Rainbow Games, Germany, 2011



Here is a simple wooden game that does look quite unpromising at first sight. It includes what you see: a 24 x 17.5 x 2 cm wooden board with 30 holes, twelve wooden pegs in two colours (for some reason, there is an extra red "cyclist" in my game), a wooden die, and a printed sheet with simple rules in German, French, and English. Everything put in an unmarked simple cotton bag. The game is supposed to represent a team pursuit cycling race, but it does not (seem to) have a cycling feel: no cyclists, six riders per team (there should be just four if we try to represent a pursuit race, shouldn't there?), and very short rules that make it look like some kind of simple roll-and-move game.

Nevertheless, and here is the surprise, this game is quite more interesting to play than one would have thought. While it obviously depends on luck, it also depends on the skilled choice of which "rider" to move, and, more unexpectedly, it does convey a cycling feel. Furthermorte, the choice of six riders instead of four is absolutely correct with these rules and shows that these guys know what they are doing. .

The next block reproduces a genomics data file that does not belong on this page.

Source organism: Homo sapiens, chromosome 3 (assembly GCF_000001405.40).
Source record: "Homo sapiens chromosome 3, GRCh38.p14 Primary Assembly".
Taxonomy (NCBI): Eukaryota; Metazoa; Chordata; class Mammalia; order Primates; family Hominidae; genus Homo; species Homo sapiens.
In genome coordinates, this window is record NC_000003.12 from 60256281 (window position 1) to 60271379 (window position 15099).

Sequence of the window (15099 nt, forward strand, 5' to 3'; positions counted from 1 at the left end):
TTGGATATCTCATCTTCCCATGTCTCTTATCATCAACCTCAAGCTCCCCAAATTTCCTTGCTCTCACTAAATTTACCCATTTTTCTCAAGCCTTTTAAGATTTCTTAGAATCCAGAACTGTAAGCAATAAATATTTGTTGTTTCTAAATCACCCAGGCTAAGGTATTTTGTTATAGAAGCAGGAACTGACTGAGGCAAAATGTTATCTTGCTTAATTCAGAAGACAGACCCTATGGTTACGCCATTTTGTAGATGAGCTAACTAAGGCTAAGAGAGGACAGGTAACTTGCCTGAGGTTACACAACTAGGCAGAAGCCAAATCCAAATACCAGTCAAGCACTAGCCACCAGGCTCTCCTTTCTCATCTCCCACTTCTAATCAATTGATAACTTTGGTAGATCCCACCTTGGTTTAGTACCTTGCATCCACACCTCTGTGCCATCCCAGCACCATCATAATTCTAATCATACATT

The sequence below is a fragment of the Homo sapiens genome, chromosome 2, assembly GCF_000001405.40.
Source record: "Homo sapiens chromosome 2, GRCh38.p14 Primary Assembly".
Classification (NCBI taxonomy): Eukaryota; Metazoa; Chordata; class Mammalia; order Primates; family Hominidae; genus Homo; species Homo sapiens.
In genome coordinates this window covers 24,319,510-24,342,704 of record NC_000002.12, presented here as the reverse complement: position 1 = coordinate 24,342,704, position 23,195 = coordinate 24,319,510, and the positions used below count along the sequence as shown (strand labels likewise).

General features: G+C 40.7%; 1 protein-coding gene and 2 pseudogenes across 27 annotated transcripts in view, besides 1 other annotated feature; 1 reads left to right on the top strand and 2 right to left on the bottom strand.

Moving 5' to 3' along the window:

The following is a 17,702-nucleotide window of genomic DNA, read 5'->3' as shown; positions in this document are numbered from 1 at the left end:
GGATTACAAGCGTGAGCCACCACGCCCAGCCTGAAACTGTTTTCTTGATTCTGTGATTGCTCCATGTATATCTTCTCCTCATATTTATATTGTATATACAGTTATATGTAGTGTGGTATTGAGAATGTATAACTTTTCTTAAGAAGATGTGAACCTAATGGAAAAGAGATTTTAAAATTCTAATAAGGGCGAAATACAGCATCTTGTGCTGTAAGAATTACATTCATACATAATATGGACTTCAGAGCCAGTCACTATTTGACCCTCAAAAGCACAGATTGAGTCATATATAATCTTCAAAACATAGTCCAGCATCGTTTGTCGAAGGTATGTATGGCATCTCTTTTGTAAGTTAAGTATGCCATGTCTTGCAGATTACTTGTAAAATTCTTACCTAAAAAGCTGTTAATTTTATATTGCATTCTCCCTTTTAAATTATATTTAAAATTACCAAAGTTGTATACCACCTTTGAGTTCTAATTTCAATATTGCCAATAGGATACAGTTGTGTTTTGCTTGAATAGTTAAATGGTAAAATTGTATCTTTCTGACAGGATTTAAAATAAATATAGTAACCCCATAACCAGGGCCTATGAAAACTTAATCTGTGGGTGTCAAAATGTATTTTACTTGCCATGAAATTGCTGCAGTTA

According to their website, Rainbow Games are Silke, a trained educator, and Ralf, a trained carpenter. They have been producing games since 2010.

UPDATE 2023: The game can be purchased here.



Here is the starting position. Teams have to complete a lap, and the winner is the first team to have its last rider past its starting position, unless the last rider is overtaken by the other team before completing the lap, in which case the race ends. As in real pursuit races, teams have to stay together.  Basically, the only rule is that there cannot not be more than one unoccupied field between two members of the team, except once. And in that one case, there cannot be more than two fields. A team that cannot make a valid move in his turn just misses the throw. And that is all.




With these restrictions, players move their team ahead, trying to have as many possible moves available in subsequent throws, and the outcome of the race depends more on teams being able to move than on teams rolling high throws.



Here are three phases of a race that finishes with the first rider of the red team overtaking the last rider of the blue team. Not the most usual outcome of the race, but not an impossible one either.

All in all, this game is a nice surprise, and it enters my list of "simple games that represent a single feature of a cycling race or a single race but that represent it well". (The only other games in this list so far are Matchtsprint and Keirin, both of which are available as free downloads in case you want to try them). 


Thanks Gordon for the tip !

Description written in December 2022.